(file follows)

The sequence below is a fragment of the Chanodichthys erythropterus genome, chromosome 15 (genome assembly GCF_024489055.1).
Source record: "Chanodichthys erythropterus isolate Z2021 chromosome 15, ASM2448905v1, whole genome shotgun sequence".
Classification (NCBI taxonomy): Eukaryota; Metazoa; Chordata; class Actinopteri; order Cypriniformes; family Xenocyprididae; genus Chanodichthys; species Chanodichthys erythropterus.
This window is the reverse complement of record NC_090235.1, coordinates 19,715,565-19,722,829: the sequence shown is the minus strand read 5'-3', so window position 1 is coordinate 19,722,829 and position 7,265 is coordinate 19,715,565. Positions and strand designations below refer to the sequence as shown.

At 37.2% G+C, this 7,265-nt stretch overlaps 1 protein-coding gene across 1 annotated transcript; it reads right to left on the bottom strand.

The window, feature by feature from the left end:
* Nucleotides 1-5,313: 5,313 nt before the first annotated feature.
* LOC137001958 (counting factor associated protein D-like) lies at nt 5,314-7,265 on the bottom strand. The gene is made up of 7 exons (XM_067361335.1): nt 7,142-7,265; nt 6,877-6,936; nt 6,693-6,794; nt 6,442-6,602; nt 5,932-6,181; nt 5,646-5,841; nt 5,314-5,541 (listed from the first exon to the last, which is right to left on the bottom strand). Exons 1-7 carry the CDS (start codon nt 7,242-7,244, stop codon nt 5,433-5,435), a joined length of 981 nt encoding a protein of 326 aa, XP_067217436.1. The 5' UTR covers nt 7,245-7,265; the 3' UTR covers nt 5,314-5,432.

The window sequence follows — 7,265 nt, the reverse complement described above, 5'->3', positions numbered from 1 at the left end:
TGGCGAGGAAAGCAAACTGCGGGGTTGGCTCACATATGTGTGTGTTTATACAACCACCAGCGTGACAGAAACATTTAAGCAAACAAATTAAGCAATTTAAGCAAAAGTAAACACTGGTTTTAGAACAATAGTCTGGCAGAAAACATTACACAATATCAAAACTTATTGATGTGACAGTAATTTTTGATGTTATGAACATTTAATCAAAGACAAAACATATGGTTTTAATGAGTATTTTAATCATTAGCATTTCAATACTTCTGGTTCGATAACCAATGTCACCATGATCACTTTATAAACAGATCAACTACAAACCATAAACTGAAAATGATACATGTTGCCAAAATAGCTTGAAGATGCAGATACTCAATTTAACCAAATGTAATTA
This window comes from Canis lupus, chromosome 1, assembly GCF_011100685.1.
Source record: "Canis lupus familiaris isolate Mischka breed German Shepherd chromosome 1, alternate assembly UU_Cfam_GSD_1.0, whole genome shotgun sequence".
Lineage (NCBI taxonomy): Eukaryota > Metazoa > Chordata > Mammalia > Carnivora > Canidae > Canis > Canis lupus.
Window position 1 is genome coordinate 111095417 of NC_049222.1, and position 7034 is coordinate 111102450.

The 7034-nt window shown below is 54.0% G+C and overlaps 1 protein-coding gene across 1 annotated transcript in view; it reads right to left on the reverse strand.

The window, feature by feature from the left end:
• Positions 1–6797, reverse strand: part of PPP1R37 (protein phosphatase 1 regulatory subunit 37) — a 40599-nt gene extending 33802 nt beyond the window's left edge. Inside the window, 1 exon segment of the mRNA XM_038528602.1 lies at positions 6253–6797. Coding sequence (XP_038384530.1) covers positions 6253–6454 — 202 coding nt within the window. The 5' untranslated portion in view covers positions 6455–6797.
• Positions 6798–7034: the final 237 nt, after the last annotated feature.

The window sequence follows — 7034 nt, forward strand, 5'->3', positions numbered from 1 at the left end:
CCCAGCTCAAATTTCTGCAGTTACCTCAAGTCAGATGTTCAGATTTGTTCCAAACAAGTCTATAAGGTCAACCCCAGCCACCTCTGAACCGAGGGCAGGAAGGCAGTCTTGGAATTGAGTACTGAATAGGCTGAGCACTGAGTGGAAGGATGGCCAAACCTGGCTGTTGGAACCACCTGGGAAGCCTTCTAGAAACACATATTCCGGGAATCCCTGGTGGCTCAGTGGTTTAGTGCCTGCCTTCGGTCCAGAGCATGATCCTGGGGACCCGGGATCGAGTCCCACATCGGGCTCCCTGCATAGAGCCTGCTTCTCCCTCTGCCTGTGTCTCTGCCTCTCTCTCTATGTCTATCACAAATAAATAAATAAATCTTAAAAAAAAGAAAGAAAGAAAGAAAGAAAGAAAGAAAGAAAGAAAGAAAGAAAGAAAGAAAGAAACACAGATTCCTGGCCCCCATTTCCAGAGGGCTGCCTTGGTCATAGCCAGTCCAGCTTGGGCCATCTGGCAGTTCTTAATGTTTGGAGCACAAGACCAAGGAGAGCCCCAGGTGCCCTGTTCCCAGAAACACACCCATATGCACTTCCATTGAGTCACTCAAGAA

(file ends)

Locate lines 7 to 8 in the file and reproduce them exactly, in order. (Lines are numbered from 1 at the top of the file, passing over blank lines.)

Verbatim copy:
* Nucleotides 1-5,313: 5,313 nt before the first annotated feature.
* LOC137001958 (counting factor associated protein D-like) lies at nt 5,314-7,265 on the bottom strand. The gene is made up of 7 exons (XM_067361335.1): nt 7,142-7,265; nt 6,877-6,936; nt 6,693-6,794; nt 6,442-6,602; nt 5,932-6,181; nt 5,646-5,841; nt 5,314-5,541 (listed from the first exon to the last, which is right to left on the bottom strand). Exons 1-7 carry the CDS (start codon nt 7,242-7,244, stop codon nt 5,433-5,435), a joined length of 981 nt encoding a protein of 326 aa, XP_067217436.1. The 5' UTR covers nt 7,245-7,265; the 3' UTR covers nt 5,314-5,432.